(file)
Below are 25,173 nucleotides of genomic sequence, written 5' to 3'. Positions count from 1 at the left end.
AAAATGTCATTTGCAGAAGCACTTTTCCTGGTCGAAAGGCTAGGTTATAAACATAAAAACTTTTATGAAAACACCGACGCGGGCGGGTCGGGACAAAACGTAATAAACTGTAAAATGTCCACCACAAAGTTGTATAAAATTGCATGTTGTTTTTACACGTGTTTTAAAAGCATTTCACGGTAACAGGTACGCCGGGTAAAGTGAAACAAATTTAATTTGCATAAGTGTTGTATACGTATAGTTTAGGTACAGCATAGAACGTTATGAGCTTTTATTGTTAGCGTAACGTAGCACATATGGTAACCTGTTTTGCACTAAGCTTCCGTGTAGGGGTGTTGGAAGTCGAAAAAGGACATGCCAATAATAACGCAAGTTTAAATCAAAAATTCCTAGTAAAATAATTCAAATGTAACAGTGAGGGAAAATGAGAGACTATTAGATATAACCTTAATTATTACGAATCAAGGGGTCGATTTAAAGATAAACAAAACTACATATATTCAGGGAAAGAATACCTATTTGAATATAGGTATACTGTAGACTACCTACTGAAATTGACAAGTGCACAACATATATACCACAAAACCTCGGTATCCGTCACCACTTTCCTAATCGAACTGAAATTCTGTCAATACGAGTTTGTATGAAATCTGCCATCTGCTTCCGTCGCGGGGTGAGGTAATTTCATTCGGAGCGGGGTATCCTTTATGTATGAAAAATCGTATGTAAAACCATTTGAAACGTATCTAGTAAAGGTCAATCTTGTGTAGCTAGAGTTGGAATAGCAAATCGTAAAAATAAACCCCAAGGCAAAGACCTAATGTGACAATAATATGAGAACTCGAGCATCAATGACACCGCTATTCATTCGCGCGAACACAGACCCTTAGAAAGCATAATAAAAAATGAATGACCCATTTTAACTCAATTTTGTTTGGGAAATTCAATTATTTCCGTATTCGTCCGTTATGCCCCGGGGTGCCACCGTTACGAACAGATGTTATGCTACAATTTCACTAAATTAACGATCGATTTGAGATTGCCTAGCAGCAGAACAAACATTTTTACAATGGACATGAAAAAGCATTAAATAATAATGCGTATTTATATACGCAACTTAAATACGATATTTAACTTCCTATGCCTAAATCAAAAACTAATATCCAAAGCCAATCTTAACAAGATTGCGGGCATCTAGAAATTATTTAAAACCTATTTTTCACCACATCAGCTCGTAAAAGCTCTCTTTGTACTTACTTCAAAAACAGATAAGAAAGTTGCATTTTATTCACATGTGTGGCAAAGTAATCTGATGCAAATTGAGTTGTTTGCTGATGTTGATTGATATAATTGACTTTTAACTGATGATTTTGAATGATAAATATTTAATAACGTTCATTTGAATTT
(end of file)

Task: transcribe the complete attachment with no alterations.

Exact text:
Below are 25,173 nucleotides of genomic sequence, written 5' to 3'. Positions count from 1 at the left end.
AAAATGTCATTTGCAGAAGCACTTTTCCTGGTCGAAAGGCTAGGTTATAAACATAAAAACTTTTATGAAAACACCGACGCGGGCGGGTCGGGACAAAACGTAATAAACTGTAAAATGTCCACCACAAAGTTGTATAAAATTGCATGTTGTTTTTACACGTGTTTTAAAAGCATTTCACGGTAACAGGTACGCCGGGTAAAGTGAAACAAATTTAATTTGCATAAGTGTTGTATACGTATAGTTTAGGTACAGCATAGAACGTTATGAGCTTTTATTGTTAGCGTAACGTAGCACATATGGTAACCTGTTTTGCACTAAGCTTCCGTGTAGGGGTGTTGGAAGTCGAAAAAGGACATGCCAATAATAACGCAAGTTTAAATCAAAAATTCCTAGTAAAATAATTCAAATGTAACAGTGAGGGAAAATGAGAGACTATTAGATATAACCTTAATTATTACGAATCAAGGGGTCGATTTAAAGATAAACAAAACTACATATATTCAGGGAAAGAATACCTATTTGAATATAGGTATACTGTAGACTACCTACTGAAATTGACAAGTGCACAACATATATACCACAAAACCTCGGTATCCGTCACCACTTTCCTAATCGAACTGAAATTCTGTCAATACGAGTTTGTATGAAATCTGCCATCTGCTTCCGTCGCGGGGTGAGGTAATTTCATTCGGAGCGGGGTATCCTTTATGTATGAAAAATCGTATGTAAAACCATTTGAAACGTATCTAGTAAAGGTCAATCTTGTGTAGCTAGAGTTGGAATAGCAAATCGTAAAAATAAACCCCAAGGCAAAGACCTAATGTGACAATAATATGAGAACTCGAGCATCAATGACACCGCTATTCATTCGCGCGAACACAGACCCTTAGAAAGCATAATAAAAAATGAATGACCCATTTTAACTCAATTTTGTTTGGGAAATTCAATTATTTCCGTATTCGTCCGTTATGCCCCGGGGTGCCACCGTTACGAACAGATGTTATGCTACAATTTCACTAAATTAACGATCGATTTGAGATTGCCTAGCAGCAGAACAAACATTTTTACAATGGACATGAAAAAGCATTAAATAATAATGCGTATTTATATACGCAACTTAAATACGATATTTAACTTCCTATGCCTAAATCAAAAACTAATATCCAAAGCCAATCTTAACAAGATTGCGGGCATCTAGAAATTATTTAAAACCTATTTTTCACCACATCAGCTCGTAAAAGCTCTCTTTGTACTTACTTCAAAAACAGATAAGAAAGTTGCATTTTATTCACATGTGTGGCAAAGTAATCTGATGCAAATTGAGTTGTTTGCTGATGTTGATTGATATAATTGACTTTTAACTGATGATTTTGAATGATAAATATTTAATAACGTTCATTTGAATTT